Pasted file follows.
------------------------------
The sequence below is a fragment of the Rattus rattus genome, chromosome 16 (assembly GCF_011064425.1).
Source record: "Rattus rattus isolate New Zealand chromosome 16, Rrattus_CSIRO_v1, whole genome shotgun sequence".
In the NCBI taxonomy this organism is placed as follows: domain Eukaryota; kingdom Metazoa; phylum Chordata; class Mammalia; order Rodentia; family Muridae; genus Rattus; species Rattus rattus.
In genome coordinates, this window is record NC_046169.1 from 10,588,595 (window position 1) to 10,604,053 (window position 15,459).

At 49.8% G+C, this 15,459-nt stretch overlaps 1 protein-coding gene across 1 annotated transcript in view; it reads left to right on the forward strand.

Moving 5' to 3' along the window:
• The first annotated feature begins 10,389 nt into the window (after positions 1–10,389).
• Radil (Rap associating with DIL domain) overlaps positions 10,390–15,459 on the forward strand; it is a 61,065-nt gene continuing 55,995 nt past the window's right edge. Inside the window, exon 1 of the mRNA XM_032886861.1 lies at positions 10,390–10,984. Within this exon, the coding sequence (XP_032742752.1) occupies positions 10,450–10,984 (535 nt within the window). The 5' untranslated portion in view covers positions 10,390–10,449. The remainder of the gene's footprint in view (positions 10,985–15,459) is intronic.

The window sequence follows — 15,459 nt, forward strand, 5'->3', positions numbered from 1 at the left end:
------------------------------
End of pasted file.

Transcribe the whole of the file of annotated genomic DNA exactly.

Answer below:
The sequence below is a fragment of the Rattus rattus genome, chromosome 16 (assembly GCF_011064425.1).
Source record: "Rattus rattus isolate New Zealand chromosome 16, Rrattus_CSIRO_v1, whole genome shotgun sequence".
In the NCBI taxonomy this organism is placed as follows: domain Eukaryota; kingdom Metazoa; phylum Chordata; class Mammalia; order Rodentia; family Muridae; genus Rattus; species Rattus rattus.
In genome coordinates, this window is record NC_046169.1 from 10,588,595 (window position 1) to 10,604,053 (window position 15,459).

At 49.8% G+C, this 15,459-nt stretch overlaps 1 protein-coding gene across 1 annotated transcript in view; it reads left to right on the forward strand.

Moving 5' to 3' along the window:
• The first annotated feature begins 10,389 nt into the window (after positions 1–10,389).
• Radil (Rap associating with DIL domain) overlaps positions 10,390–15,459 on the forward strand; it is a 61,065-nt gene continuing 55,995 nt past the window's right edge. Inside the window, exon 1 of the mRNA XM_032886861.1 lies at positions 10,390–10,984. Within this exon, the coding sequence (XP_032742752.1) occupies positions 10,450–10,984 (535 nt within the window). The 5' untranslated portion in view covers positions 10,390–10,449. The remainder of the gene's footprint in view (positions 10,985–15,459) is intronic.

The window sequence follows — 15,459 nt, forward strand, 5'->3', positions numbered from 1 at the left end: